In this latest environmental law news update Charles Morgan, Christopher Badger and Mark Davies consider a call for evidence on future work from the Environmental Audit Committee, a new government consultation on plastic packaging tax and the latest policy outline from the Environment Agency on the treatment of sludge.
Environmental Audit Committee call for evidence
The EAC have issued a call for evidence from stakeholders on what its future programme of work should be. This follows the reshuffle of the Committee that took place at the start of the year with Philip Dunne MP elected as chair and its members elected (9 Conservative MPs, including the chair, 5 Labour MPs, 1 Green MP and 1 SNP MP).
The call is not, however, an opportunity to entreat the Committee to focus on whatever burning environmental topic you might consider relevant, but rather what you might consider most relevant about a number of topics pre-selected by the Committee. The pre-selected topics are:
• Energy efficiency of existing homes
• Nature based solutions to climate change
• Local authorities and net zero
• Follow up on progress since 2018 Green Finance inquiry
• Community energy
• Biodiversity and ecosystem services
• Sustainability of crop management
• Carbon labelling
At present the Committee is calling for ‘short written submissions’ to aid the Committee in prioritising its programme of work and they may be submitted via the Committee’s website by 5pm on 9 April.
The focus of submissions should be on:
• What are the key issues that the Committee should consider under a particular inquiry topic?
• How effective is government policy in the policy area covered by each inquiry?
• Why should the Committee consider a particular inquiry as a priority?
Once the Committee have reviewed the initial submissions there will be a further call for evidence for more detailed submissions on the chosen topic.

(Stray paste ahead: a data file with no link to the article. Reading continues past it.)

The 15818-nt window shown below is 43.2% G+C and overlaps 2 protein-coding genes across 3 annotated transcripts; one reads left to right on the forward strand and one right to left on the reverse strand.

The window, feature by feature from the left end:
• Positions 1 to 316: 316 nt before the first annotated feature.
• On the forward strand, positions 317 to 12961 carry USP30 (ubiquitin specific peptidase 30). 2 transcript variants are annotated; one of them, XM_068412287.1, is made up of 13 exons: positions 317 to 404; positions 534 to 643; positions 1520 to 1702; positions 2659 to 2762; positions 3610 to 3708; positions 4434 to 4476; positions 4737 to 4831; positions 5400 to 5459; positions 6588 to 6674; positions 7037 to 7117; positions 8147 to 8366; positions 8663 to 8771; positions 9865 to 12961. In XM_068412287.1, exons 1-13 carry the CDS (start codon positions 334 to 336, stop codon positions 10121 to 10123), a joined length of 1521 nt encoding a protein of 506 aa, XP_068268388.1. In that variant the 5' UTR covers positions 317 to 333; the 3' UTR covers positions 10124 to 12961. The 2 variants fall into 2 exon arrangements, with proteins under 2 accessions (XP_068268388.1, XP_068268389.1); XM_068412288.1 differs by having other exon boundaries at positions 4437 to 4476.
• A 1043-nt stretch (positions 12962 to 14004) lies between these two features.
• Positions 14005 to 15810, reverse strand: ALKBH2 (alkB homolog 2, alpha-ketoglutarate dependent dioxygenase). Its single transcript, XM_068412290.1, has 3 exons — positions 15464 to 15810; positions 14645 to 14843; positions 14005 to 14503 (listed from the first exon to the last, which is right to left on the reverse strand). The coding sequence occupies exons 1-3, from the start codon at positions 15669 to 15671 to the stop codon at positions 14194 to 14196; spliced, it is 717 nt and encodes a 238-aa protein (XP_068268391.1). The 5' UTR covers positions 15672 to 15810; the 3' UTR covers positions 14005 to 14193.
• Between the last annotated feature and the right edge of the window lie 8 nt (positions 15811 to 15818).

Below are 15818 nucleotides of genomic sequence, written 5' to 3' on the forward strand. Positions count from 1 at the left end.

This author cannot help but feel that each of the topics is highly worthy of consideration and the Committee is going to be hard pressed to select one over another.
The announcement, including a link for submissions, may be found here
Government consults on plastic packaging tax
The Government has launched a consultation on the design of the Plastic Packaging Tax. The tax is intended to encourage the use of recycled plastic instead of new plastic within packaging. This should create greater demand for recycled plastic which will in turn stimulate increased levels of plastic recycling and plastic collection.
The consultation looks at very specific areas:
• The scope of the tax
• Liability for the tax
• Excluding small operators (de minimis)
• Evidence requirements
• Registration, returns and enforcement
The tax will be charged at £200 per tonne where less than 30% recycled plastic is used in packaging. The rate of tax and the percentage is not part of the consultation.
The proposal is that from April 2022 UK manufacturers and importers of plastic packaging who reach and exceed the de minimis threshold will be required to register with HMRC and account for any tax that is due. The tax will be accounted for through quarterly tax returns. A group facility to register for the tax has been proposed to ensure that reporting requirements are not burdensome to business, enabling a number of businesses within a corporate structure to be able to report together as a single taxable person. There is to be a compliance and enforcement regime, run by HMRC, with sanctions to address non-compliance. Criminal penalties are to be considered.